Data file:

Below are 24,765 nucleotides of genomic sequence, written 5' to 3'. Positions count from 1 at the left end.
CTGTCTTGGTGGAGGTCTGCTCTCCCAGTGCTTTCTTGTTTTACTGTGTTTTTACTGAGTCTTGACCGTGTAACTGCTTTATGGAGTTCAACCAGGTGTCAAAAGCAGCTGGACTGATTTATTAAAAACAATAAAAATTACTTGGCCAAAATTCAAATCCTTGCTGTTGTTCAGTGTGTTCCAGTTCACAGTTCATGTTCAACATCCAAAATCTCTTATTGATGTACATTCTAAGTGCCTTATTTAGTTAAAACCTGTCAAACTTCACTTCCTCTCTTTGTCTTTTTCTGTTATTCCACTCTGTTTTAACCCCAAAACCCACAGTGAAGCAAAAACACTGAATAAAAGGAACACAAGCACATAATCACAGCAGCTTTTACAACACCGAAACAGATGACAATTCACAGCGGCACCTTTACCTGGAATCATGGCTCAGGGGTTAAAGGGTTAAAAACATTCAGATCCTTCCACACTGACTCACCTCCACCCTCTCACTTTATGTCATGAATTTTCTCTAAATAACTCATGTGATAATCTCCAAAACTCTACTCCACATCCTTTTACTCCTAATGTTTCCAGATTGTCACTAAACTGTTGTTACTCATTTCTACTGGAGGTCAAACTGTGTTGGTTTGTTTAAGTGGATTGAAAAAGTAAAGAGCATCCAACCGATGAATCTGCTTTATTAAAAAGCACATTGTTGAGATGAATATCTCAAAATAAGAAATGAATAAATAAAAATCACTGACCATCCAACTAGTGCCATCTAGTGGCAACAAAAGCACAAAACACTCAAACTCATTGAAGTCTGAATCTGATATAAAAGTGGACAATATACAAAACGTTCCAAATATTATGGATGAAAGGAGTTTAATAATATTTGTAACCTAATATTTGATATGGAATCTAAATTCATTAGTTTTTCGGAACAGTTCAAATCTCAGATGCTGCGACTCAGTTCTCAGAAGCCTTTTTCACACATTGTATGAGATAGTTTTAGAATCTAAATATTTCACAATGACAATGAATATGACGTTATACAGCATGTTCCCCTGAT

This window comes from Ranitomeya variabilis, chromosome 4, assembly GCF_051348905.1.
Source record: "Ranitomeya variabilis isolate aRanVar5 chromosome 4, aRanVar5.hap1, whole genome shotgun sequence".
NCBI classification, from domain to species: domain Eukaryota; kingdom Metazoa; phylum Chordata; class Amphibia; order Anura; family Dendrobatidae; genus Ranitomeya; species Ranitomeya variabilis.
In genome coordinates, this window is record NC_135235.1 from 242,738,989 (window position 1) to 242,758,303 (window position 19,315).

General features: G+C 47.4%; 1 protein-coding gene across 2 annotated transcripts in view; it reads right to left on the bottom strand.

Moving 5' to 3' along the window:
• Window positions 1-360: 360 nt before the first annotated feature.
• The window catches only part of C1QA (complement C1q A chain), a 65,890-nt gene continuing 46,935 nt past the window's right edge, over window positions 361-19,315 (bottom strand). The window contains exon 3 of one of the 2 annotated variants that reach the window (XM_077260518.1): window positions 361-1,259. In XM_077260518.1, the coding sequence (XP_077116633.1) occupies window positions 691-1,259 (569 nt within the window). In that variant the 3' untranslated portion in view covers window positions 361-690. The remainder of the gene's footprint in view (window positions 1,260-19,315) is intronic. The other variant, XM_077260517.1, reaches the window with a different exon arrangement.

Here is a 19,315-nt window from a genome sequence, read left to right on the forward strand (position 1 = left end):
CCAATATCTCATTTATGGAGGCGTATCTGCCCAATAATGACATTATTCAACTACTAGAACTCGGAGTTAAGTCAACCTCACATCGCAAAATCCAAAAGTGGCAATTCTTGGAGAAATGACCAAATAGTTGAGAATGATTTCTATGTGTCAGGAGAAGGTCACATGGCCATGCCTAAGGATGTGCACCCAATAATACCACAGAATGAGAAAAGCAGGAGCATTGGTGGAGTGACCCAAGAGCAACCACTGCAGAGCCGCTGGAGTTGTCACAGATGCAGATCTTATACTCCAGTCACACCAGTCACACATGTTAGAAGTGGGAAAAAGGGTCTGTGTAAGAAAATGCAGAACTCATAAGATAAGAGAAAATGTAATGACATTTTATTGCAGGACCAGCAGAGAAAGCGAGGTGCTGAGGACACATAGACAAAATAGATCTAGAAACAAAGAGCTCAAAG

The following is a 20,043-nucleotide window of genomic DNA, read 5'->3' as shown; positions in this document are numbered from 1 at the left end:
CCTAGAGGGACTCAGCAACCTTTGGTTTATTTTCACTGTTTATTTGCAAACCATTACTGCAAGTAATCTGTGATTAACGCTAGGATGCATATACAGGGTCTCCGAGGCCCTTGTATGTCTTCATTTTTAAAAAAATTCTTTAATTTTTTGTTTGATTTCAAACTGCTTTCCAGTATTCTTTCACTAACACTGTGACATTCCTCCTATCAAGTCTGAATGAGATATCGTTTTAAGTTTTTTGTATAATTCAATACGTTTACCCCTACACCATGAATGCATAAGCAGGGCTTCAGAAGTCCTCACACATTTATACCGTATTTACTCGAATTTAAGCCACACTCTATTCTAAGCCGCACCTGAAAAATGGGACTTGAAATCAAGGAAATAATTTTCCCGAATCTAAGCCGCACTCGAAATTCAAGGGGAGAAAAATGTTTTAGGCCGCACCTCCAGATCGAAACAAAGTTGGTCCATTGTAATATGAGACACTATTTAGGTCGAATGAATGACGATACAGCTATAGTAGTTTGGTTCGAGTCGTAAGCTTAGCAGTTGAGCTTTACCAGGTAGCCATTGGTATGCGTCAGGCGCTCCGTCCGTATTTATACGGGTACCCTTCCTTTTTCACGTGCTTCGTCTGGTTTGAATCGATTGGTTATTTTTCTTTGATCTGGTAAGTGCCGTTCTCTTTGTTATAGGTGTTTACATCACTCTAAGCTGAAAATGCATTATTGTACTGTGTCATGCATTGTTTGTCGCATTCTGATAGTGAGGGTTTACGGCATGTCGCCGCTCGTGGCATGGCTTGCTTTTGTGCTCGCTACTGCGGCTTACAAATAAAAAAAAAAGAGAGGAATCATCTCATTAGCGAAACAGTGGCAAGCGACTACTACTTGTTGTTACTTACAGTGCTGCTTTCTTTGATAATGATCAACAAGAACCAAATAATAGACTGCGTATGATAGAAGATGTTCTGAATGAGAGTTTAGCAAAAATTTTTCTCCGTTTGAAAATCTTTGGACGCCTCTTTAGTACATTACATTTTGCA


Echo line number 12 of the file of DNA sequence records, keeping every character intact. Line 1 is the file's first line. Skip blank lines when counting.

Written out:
CCAATATCTCATTTATGGAGGCGTATCTGCCCAATAATGACATTATTCAACTACTAGAACTCGGAGTTAAGTCAACCTCACATCGCAAAATCCAAAAGTGGCAATTCTTGGAGAAATGACCAAATAGTTGAGAATGATTTCTATGTGTCAGGAGAAGGTCACATGGCCATGCCTAAGGATGTGCACCCAATAATACCACAGAATGAGAAAAGCAGGAGCATTGGTGGAGTGACCCAAGAGCAACCACTGCAGAGCCGCTGGAGTTGTCACAGATGCAGATCTTATACTCCAGTCACACCAGTCACACATGTTAGAAGTGGGAAAAAGGGTCTGTGTAAGAAAATGCAGAACTCATAAGATAAGAGAAAATGTAATGACATTTTATTGCAGGACCAGCAGAGAAAGCGAGGTGCTGAGGACACATAGACAAAATAGATCTAGAAACAAAGAGCTCAAAG